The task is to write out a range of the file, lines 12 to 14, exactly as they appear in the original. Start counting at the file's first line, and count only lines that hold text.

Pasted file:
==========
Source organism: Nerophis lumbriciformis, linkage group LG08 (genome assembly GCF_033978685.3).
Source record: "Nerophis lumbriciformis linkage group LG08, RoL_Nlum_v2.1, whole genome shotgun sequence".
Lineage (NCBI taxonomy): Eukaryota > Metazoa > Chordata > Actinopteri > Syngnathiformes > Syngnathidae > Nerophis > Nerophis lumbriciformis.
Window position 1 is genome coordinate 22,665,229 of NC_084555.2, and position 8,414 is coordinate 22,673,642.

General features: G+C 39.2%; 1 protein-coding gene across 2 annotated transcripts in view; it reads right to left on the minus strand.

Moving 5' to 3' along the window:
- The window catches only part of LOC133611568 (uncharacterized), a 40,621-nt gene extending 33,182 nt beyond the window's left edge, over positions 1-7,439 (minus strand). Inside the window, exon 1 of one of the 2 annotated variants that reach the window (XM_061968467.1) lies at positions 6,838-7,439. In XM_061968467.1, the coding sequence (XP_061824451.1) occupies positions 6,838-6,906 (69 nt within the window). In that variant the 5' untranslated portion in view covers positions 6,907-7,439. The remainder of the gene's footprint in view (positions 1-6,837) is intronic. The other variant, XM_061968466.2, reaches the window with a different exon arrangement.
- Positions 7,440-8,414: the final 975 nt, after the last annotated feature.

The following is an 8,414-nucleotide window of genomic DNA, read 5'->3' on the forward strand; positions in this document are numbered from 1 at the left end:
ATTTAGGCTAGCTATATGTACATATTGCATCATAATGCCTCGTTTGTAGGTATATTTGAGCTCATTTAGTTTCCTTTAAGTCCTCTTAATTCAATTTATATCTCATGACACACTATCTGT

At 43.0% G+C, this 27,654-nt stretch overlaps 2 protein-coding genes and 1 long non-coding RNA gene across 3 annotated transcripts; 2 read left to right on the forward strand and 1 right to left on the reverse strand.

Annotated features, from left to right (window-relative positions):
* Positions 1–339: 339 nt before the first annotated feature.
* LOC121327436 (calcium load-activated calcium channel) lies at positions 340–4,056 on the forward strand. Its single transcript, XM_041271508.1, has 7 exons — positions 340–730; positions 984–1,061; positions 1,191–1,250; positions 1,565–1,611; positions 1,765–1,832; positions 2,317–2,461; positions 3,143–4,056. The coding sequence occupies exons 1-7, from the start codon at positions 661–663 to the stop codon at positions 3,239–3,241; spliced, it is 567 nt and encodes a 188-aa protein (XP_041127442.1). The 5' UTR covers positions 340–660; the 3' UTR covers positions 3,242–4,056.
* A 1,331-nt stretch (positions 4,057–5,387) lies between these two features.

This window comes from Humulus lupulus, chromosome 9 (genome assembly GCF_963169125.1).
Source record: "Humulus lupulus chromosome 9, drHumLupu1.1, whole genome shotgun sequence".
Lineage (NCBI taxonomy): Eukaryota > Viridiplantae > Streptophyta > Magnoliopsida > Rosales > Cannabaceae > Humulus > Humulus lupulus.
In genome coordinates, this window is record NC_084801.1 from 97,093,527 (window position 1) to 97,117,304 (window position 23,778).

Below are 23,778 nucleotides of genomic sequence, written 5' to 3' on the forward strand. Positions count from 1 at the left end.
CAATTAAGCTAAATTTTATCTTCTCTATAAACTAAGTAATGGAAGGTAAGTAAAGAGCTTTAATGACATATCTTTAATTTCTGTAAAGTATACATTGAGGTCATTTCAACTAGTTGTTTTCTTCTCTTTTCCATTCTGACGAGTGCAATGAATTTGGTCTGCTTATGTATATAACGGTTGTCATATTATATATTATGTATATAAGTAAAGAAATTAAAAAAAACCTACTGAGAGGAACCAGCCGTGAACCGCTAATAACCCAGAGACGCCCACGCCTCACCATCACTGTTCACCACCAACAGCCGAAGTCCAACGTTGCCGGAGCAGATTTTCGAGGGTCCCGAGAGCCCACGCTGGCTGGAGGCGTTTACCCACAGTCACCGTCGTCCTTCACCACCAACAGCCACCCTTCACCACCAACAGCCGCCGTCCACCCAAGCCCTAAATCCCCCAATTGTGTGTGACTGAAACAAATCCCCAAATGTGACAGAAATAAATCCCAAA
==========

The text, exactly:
Annotated features, from left to right (window-relative positions):
* Positions 1–339: 339 nt before the first annotated feature.
* LOC121327436 (calcium load-activated calcium channel) lies at positions 340–4,056 on the forward strand. Its single transcript, XM_041271508.1, has 7 exons — positions 340–730; positions 984–1,061; positions 1,191–1,250; positions 1,565–1,611; positions 1,765–1,832; positions 2,317–2,461; positions 3,143–4,056. The coding sequence occupies exons 1-7, from the start codon at positions 661–663 to the stop codon at positions 3,239–3,241; spliced, it is 567 nt and encodes a 188-aa protein (XP_041127442.1). The 5' UTR covers positions 340–660; the 3' UTR covers positions 3,242–4,056.